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Ladies and Gentlemen, to Your iClickers… ANSWER Suppose that last year’s aggregate supply curve was: P=1.08 for Y 1.08 for Y=$18.5T (2009); no possibility of Y>$18.5T (2009). Suppose that there are no supply shocks, that potential output growth is 2.2%/year, and that expected inflation is 1.85%/year. What is this year’s aggregate supply curve? A. P=1.08 for Y 1.08 for Y=$18.5T (2009); no possibility of Y>$18.5T (2009). B. P=1.06 for Y 1.10 for Y=$18.1T (2009); no possibility of Y>$18.1T. C. P=1.10 for Y 1.10 for Y=$18.9T (2009); no possibility of Y>$18.9T. D. P=1.10 for Y 1.10 for Y=$18.1T (2009); no possibility of Y>$18.1T E. None of the above. Workers take last year’s wage and price level and add 1.85% to it, so the flat horizontal arm of the AS curve moves up to P=1.10 Investment and technological progress add 2.2% to potential output, so the vertical arm of the AS curve moves out to Y = $18.9T (2009)

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Ladies and Gentlemen, to Your iClickers… Given the aggregate supply curve that your just calculated— P=1.08 for Y 1.08 for Y=$18.5T (2009); no possibility of Y>$18.5T (2009)—what should the Federal Reserve’s target for GDP be? A. $18.1T (2009) B. $18.5T (2009) C. $18.9T (2009) D. $18.5T (2010) E. None of the above

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Ladies and Gentlemen, to Your iClickers…: ANSWER Given the aggregate supply curve that your just calculated—P=1.08 for Y 1.08 for Y=$18.5T (2009); no possibility of Y>$18.5T (2009)— what should the Federal Reserve’s target for GDP be? A. $18.1T (2009). B. $18.5T (2009). C. $18.9T (2009). D. $18.5T (2010). E. None of the above The Federal Reserve aims for the sweet spot where there is neither excess unnecessary slack capacity and high unemployment, nor unwanted inflation. That sweet spot has a real GDP level of $18.9T

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Ladies and Gentlemen, to Your iClickers… The losses from having too high and too low a level of aggregate demand are asymmetric: too high a level of aggregate demand gets you inflation; too low gets you excess unemployment. Does this asymmetry mean that you should aim high, aim low, or does it not matter? A. Aim high: run some risk of extra inflation in order to make sure that there is no unnecessary unemployment B. Aim low: run some risk of high unemployment in order to make sure that there is no extra inflation. C. Aim at the target: the asymmetry doesn’t matter. D. Aim low: since fiat money systems are inherently unstable, no risk of extra inflation is ever worthwhile… E. None of the above

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Ladies and Gentlemen, to Your iClickers…: ANSWER The losses from having too high and too low a level of aggregate demand are asymmetric: too high a level of aggregate demand gets you inflation; too low gets you excess unemployment. Does this asymmetry mean that you should aim high, aim low, or does it not matter? A. Aim high: run some risk of extra inflation in order to make sure that there is no unnecessary unemployment. B. Aim low: run some risk of high unemployment in order to make sure that there is no extra inflation. C. Aim at the target: the asymmetry doesn’t matter. D. Aim low: since fiat money systems are inherently unstable, no risk of extra inflation is ever worthwhile… E. None of the above But that’s just what I say. Let’s think about this at greater length…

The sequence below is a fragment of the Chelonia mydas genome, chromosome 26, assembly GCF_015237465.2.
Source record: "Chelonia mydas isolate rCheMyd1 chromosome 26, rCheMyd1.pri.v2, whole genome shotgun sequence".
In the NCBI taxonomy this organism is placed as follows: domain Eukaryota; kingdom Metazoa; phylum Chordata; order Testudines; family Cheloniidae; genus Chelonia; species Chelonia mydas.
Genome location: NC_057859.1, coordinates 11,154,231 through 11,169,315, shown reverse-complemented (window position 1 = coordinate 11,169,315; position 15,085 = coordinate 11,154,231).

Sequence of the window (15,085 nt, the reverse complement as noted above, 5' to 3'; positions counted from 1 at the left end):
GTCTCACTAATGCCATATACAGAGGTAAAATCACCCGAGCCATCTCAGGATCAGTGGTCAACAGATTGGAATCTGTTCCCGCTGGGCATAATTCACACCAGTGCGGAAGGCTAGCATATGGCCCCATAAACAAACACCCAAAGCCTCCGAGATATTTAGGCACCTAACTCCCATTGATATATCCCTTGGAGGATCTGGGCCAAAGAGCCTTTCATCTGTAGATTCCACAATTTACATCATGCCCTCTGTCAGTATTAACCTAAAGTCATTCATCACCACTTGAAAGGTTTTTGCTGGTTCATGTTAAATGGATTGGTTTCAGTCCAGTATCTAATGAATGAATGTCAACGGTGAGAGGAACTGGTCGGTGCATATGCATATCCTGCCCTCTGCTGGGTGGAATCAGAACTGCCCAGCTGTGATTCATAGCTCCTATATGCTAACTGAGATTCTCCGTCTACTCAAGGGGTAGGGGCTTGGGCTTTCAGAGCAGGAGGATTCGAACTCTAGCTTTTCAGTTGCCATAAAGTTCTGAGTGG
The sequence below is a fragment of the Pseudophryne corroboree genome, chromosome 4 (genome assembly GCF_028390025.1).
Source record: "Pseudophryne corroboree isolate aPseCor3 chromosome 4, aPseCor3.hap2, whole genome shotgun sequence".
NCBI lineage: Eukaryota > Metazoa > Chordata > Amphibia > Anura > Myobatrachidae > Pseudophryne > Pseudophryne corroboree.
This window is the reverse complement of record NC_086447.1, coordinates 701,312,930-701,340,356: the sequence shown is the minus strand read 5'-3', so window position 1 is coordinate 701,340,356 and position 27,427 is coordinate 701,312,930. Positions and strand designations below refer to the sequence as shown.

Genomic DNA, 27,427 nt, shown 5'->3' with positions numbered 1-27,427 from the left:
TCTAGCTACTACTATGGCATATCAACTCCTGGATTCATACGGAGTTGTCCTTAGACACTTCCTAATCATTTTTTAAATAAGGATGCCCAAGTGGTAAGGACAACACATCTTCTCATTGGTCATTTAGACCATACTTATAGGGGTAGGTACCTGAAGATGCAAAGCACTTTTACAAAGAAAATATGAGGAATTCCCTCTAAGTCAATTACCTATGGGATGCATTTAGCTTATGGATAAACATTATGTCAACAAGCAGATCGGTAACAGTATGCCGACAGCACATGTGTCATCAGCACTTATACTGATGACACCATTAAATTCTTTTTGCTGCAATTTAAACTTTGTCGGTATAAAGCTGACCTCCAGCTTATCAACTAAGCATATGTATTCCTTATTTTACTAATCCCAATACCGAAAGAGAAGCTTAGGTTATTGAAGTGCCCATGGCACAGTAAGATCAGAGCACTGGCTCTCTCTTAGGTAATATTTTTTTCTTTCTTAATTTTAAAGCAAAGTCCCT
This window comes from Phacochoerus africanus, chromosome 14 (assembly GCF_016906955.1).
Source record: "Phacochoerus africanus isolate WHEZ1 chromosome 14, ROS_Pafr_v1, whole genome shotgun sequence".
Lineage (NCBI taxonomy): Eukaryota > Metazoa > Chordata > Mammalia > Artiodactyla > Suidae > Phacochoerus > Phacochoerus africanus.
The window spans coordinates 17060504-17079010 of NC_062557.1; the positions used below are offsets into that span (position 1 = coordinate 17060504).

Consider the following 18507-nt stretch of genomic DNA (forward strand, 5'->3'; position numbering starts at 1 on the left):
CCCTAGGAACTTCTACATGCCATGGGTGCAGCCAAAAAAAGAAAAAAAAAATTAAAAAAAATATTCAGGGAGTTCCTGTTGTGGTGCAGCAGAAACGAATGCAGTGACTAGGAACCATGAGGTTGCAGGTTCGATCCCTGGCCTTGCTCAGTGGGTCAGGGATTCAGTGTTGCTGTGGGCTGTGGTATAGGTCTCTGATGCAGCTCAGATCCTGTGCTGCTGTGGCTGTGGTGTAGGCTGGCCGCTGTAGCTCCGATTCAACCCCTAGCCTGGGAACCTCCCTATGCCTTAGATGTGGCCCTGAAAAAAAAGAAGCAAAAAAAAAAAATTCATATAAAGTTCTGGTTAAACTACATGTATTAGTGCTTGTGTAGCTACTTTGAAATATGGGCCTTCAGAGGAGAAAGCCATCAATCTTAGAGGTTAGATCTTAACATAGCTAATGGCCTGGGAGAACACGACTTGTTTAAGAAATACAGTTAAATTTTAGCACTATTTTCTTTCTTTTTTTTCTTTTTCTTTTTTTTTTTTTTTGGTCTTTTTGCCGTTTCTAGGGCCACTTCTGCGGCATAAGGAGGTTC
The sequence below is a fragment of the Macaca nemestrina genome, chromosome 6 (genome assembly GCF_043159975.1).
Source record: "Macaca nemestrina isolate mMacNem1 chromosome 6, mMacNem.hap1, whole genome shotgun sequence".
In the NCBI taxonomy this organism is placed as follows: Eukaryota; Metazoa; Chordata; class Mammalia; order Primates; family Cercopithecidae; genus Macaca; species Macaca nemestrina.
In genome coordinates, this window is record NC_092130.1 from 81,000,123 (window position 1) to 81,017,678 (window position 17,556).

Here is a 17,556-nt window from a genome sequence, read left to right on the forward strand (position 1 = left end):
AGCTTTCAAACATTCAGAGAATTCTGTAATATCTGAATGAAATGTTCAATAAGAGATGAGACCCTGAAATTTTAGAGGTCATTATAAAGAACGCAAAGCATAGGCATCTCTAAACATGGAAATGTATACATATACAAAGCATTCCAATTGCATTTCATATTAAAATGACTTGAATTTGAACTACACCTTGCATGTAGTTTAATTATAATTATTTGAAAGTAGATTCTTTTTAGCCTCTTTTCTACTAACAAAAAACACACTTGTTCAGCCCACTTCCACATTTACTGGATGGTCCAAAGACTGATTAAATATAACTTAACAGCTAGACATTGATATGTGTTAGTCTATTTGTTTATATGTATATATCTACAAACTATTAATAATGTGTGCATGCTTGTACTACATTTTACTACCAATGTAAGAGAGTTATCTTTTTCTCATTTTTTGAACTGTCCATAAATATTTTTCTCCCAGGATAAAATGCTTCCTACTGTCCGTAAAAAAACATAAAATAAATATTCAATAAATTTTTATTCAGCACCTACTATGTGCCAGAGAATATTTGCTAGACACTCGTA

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Aim Low Because Fiat Money Systems Are Inherently Unstable? The argument is that once you create a belief that inflation is on the way, it is then very, very difficult to purge it from the system… You get relatively little extra production by running a high-pressure economy—but you get a bunch of inflation, and that inflation feeds into expected inflation, and you then have to suffer long and large depressions to wring that expected inflation out of the system…

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Aim Low Because Fiat Money Systems Are Inherently Unstable? II The argument is that once you create a belief that inflation is on the way, it is then very, very difficult to purge it from the system… You get relatively little extra production by running a high- pressure economy—but you get a bunch of inflation, and that inflation feeds into expected inflation, and you then have to suffer long and large depressions to wring that expected inflation out of the system…

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Aim High Because Unemployment Is More Costly? This is what John Maynard Keynes thought: “In an impoverished world, it is better to disappoint the rentier than to create unemployment…” The rentier: French word for someone who lives well by clipping bond coupons, as opposed to working or “working” Implication that if the world were rich—if people had enough stuff, and were working out of habit or for display, the calculation might be different…

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Aim at the Target? An argument that all of these other considerations are minor ones, and have at most a very small effect on what you should do… This is where I think we are: There seems to me to be no great reason to fear that pushing inflation too high for a couple of years will release the anchor from inflation expectations. But there are costs from trying to deliberately aim for a policy result than is different from the policies you communicate. And the Federal Reserve’s “dual mandate” seems to have served us reasonably well to date.